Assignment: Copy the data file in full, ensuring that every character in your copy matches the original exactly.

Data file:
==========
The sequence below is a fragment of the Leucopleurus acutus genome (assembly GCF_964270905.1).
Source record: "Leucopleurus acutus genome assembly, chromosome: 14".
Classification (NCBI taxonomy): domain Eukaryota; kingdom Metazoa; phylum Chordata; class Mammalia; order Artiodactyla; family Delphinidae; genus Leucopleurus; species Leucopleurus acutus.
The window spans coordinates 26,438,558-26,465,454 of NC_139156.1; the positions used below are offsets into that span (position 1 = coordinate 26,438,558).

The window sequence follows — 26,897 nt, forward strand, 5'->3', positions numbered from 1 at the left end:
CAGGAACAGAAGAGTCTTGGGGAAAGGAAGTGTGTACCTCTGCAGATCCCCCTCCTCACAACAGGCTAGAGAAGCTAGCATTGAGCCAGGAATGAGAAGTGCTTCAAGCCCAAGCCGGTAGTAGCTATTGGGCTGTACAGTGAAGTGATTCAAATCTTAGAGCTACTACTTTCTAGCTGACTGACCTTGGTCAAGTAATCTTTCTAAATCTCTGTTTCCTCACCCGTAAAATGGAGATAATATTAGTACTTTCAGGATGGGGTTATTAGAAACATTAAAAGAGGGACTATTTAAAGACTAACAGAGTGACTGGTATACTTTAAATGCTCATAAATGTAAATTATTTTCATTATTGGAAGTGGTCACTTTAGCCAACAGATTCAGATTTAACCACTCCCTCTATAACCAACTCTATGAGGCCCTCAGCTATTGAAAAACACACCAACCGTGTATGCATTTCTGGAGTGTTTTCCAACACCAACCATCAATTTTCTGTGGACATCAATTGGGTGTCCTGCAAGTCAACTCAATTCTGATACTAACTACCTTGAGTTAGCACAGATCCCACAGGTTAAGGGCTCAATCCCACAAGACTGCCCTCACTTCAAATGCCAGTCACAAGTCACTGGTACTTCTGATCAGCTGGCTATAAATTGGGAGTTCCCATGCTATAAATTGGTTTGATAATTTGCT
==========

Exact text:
The sequence below is a fragment of the Leucopleurus acutus genome (assembly GCF_964270905.1).
Source record: "Leucopleurus acutus genome assembly, chromosome: 14".
Classification (NCBI taxonomy): domain Eukaryota; kingdom Metazoa; phylum Chordata; class Mammalia; order Artiodactyla; family Delphinidae; genus Leucopleurus; species Leucopleurus acutus.
The window spans coordinates 26,438,558-26,465,454 of NC_139156.1; the positions used below are offsets into that span (position 1 = coordinate 26,438,558).

The window sequence follows — 26,897 nt, forward strand, 5'->3', positions numbered from 1 at the left end:
CAGGAACAGAAGAGTCTTGGGGAAAGGAAGTGTGTACCTCTGCAGATCCCCCTCCTCACAACAGGCTAGAGAAGCTAGCATTGAGCCAGGAATGAGAAGTGCTTCAAGCCCAAGCCGGTAGTAGCTATTGGGCTGTACAGTGAAGTGATTCAAATCTTAGAGCTACTACTTTCTAGCTGACTGACCTTGGTCAAGTAATCTTTCTAAATCTCTGTTTCCTCACCCGTAAAATGGAGATAATATTAGTACTTTCAGGATGGGGTTATTAGAAACATTAAAAGAGGGACTATTTAAAGACTAACAGAGTGACTGGTATACTTTAAATGCTCATAAATGTAAATTATTTTCATTATTGGAAGTGGTCACTTTAGCCAACAGATTCAGATTTAACCACTCCCTCTATAACCAACTCTATGAGGCCCTCAGCTATTGAAAAACACACCAACCGTGTATGCATTTCTGGAGTGTTTTCCAACACCAACCATCAATTTTCTGTGGACATCAATTGGGTGTCCTGCAAGTCAACTCAATTCTGATACTAACTACCTTGAGTTAGCACAGATCCCACAGGTTAAGGGCTCAATCCCACAAGACTGCCCTCACTTCAAATGCCAGTCACAAGTCACTGGTACTTCTGATCAGCTGGCTATAAATTGGGAGTTCCCATGCTATAAATTGGTTTGATAATTTGCT